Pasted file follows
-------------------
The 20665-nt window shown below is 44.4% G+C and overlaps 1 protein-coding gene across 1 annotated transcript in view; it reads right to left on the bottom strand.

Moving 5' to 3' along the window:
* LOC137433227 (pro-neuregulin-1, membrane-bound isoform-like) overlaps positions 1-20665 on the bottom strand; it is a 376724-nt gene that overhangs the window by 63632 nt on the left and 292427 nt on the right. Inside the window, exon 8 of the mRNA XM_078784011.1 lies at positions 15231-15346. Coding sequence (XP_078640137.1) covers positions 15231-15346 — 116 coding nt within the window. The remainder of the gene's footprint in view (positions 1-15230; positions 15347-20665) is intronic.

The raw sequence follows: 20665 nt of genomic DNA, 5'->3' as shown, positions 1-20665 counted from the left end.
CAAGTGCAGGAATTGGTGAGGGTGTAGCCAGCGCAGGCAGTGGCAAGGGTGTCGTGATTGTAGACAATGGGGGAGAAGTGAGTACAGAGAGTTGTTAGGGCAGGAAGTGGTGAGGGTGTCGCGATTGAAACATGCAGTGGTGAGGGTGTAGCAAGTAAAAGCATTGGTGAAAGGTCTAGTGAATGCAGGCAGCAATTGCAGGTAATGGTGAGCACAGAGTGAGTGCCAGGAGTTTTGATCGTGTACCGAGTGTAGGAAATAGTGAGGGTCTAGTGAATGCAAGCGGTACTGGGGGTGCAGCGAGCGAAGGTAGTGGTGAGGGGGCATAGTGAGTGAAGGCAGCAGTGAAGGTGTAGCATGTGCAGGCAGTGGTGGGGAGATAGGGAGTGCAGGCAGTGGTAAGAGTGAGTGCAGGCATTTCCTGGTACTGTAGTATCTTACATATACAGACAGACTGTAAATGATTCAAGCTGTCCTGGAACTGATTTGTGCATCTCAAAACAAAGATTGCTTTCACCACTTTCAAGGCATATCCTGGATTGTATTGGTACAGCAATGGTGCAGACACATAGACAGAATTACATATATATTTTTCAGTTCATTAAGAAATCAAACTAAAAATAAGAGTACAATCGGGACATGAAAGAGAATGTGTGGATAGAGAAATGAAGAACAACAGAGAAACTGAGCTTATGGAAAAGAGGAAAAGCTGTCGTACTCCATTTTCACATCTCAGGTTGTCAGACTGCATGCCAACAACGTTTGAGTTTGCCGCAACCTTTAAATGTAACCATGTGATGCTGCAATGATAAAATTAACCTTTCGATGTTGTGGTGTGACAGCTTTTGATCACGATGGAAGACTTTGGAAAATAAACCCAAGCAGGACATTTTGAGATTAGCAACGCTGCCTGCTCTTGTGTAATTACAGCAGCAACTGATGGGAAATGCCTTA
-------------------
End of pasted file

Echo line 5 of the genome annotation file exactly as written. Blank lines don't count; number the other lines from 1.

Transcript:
CAAGTGCAGGAATTGGTGAGGGTGTAGCCAGCGCAGGCAGTGGCAAGGGTGTCGTGATTGTAGACAATGGGGGAGAAGTGAGTACAGAGAGTTGTTAGGGCAGGAAGTGGTGAGGGTGTCGCGATTGAAACATGCAGTGGTGAGGGTGTAGCAAGTAAAAGCATTGGTGAAAGGTCTAGTGAATGCAGGCAGCAATTGCAGGTAATGGTGAGCACAGAGTGAGTGCCAGGAGTTTTGATCGTGTACCGAGTGTAGGAAATAGTGAGGGTCTAGTGAATGCAAGCGGTACTGGGGGTGCAGCGAGCGAAGGTAGTGGTGAGGGGGCATAGTGAGTGAAGGCAGCAGTGAAGGTGTAGCATGTGCAGGCAGTGGTGGGGAGATAGGGAGTGCAGGCAGTGGTAAGAGTGAGTGCAGGCATTTCCTGGTACTGTAGTATCTTACATATACAGACAGACTGTAAATGATTCAAGCTGTCCTGGAACTGATTTGTGCATCTCAAAACAAAGATTGCTTTCACCACTTTCAAGGCATATCCTGGATTGTATTGGTACAGCAATGGTGCAGACACATAGACAGAATTACATATATATTTTTCAGTTCATTAAGAAATCAAACTAAAAATAAGAGTACAATCGGGACATGAAAGAGAATGTGTGGATAGAGAAATGAAGAACAACAGAGAAACTGAGCTTATGGAAAAGAGGAAAAGCTGTCGTACTCCATTTTCACATCTCAGGTTGTCAGACTGCATGCCAACAACGTTTGAGTTTGCCGCAACCTTTAAATGTAACCATGTGATGCTGCAATGATAAAATTAACCTTTCGATGTTGTGGTGTGACAGCTTTTGATCACGATGGAAGACTTTGGAAAATAAACCCAAGCAGGACATTTTGAGATTAGCAACGCTGCCTGCTCTTGTGTAATTACAGCAGCAACTGATGGGAAATGCCTTA